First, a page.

When reviewing a trial court's decision to grant or deny a motion for the modification of an existing child custody order, the appellate courts must examine the trial court's findings of fact to determine whether they are supported by substantial evidence. Substantial evidence is such relevant evidence as a reasonable mind might accept as adequate to support a conclusion.
Our trial courts are vested with broad discretion in child custody matters. This discretion is based upon the trial courts’ opportunity to see the parties; to hear the witnesses; and to detect tenors, tones, and flavors that are lost in the bare printed record read months later by appellate judges. Accordingly, should we conclude that there is substantial evidence in the record to support the trial court's findings of fact, such findings are conclusive on appeal, even if record evidence might sustain findings to the contrary.
In addition to evaluating whether a trial court's findings of fact are supported by substantial evidence, this Court must determine if the trial court's factual findings support its conclusions of law. With regard to the trial court's conclusions of law, our case law indicates that the trial court must determine whether there has been a substantial change in circumstances and whether that change affected the minor child. Upon concluding that such a change affects the child's welfare, the trial court must then decide whether a modification of custody was in the child's best interests. If we determine that the trial court has properly concluded that the facts show that a substantial change of circumstances has affected the welfare of the minor child and that modification was in the child's best interests, we will defer to the trial court's judgment and not disturb its decision to modify an existing custody agreement.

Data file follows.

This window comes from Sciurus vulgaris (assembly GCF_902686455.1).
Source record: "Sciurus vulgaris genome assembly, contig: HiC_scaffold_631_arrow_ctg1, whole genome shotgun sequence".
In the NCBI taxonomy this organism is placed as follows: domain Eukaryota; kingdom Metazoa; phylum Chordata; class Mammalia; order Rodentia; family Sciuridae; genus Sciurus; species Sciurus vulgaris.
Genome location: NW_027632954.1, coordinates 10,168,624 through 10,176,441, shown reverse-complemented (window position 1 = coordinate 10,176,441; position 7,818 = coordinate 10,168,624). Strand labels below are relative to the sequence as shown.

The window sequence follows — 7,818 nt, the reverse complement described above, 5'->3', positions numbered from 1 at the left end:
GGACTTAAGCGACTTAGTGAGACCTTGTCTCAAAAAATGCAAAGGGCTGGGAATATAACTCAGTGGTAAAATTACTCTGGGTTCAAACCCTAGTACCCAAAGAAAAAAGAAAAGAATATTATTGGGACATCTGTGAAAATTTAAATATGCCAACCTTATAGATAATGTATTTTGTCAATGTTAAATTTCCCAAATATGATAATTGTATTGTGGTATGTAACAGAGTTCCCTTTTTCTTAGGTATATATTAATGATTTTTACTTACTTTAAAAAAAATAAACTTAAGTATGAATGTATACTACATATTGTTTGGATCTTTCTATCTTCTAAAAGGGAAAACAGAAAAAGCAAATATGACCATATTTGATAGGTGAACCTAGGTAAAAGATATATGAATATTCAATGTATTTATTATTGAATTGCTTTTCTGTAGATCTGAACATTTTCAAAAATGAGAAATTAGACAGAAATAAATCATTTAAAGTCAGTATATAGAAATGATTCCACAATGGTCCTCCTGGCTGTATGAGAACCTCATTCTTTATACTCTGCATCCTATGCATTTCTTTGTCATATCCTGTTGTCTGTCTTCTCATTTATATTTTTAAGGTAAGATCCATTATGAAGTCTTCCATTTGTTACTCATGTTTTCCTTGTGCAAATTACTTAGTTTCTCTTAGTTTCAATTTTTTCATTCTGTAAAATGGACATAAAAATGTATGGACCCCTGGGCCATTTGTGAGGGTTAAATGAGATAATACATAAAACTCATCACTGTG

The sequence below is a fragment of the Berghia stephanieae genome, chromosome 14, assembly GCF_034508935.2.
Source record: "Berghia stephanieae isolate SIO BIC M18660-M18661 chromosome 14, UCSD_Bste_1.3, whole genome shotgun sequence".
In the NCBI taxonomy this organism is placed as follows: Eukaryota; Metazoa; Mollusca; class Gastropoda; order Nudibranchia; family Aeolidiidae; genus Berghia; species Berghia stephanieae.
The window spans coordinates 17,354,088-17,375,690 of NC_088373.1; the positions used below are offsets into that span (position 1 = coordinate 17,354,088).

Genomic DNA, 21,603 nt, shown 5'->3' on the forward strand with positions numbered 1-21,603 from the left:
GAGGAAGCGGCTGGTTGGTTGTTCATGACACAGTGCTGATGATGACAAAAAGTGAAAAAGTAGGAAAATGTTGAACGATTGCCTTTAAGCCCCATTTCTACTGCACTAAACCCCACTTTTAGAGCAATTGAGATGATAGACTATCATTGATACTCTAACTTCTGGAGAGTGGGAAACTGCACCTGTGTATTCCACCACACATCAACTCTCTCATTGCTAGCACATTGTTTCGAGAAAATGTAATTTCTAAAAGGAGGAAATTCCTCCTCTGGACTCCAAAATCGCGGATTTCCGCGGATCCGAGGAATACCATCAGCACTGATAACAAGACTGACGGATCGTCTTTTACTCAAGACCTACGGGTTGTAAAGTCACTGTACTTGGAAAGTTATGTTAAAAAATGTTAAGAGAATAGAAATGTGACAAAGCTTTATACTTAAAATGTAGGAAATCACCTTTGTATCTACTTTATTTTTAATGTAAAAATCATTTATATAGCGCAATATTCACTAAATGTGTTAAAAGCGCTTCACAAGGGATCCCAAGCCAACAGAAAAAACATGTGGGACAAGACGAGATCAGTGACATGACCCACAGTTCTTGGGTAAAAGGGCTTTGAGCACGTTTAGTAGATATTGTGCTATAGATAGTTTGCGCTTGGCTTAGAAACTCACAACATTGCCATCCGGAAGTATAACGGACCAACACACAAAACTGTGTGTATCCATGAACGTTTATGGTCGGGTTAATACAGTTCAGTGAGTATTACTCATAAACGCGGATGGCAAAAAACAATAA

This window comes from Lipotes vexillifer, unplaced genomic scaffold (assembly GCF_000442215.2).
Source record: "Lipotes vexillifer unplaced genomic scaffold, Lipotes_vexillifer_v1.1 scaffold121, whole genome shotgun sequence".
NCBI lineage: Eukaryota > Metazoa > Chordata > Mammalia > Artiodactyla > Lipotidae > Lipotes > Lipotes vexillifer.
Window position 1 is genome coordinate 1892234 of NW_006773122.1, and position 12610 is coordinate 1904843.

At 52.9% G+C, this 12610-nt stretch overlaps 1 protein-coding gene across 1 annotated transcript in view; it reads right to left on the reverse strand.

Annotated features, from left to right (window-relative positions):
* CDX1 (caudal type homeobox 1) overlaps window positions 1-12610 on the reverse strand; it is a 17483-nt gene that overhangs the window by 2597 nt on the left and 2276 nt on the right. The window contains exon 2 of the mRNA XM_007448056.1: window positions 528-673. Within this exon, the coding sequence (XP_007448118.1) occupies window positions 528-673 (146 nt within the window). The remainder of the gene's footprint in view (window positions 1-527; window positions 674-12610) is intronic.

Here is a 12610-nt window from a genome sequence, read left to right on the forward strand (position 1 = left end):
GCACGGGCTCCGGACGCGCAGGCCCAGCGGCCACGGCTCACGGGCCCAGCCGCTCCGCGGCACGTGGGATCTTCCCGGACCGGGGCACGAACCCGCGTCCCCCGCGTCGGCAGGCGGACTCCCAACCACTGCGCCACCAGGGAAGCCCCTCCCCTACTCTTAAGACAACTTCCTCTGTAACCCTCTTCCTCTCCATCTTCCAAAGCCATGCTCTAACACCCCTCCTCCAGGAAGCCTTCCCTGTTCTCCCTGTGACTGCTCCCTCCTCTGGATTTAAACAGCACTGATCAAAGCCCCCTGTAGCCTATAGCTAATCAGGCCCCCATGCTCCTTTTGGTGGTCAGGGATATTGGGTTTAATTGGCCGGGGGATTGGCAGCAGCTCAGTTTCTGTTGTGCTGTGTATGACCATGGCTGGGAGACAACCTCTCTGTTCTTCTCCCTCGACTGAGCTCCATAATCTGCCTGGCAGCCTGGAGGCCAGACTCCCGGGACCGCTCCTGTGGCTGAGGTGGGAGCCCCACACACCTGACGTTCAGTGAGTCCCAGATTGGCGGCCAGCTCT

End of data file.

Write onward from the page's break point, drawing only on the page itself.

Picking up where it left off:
Id. (citations, quotation marks, and brackets omitted).
Huml v. Huml, 264 N.C. App. 376, 387–89, 826 S.E.2d 532, 541–42 (2019).
B. Findings of Fact
¶ 8 Father contests eleven of the trial court's findings of fact as not supported by the “substantial competent evidence.” We address the contested findings of fact in two separate sets.
1. Findings of Fact 14-20
¶ 9 Father challenges findings of fact 14-20. We first note that findings of fact 7-13, and particularly finding of fact 11, address, in some part, the children's “dysfunctional behavior[,]” and Father's response to it, and thus are helpful for context regarding the challenged findings of fact. Further, findings of fact 7-13 are not contested, and thus those findings are binding on appeal. See Isom v. Duncan, 279 N.C.App. 171, 2021-NCCOA-453, ¶ 1, 864 S.E.2d 831 (“When a finding of fact is unchallenged, it is binding on appeal.”) We also note the children were born in 2015, so they were four or five years old during the time of the events addressed by these findings of fact.
7. Shortly after the entry of the handwritten memorandum of a modified Custody Order on August 1, 2019, which substantially increased the number and frequency of overnights that they spent with the [Father], the subject minor children began acting out in an angry and maladjusted manner, using profanity and saying hateful things to their Mother. This type of dysfunctional behavior on the part of the subject minor children occurred regularly upon their returning to the [Mother]’s home after spending the night with the [Father], and also occurred regularly while the subject minor children were being readied to return to the physical custody of the [Father], and has continued consistently from August 2019 until now.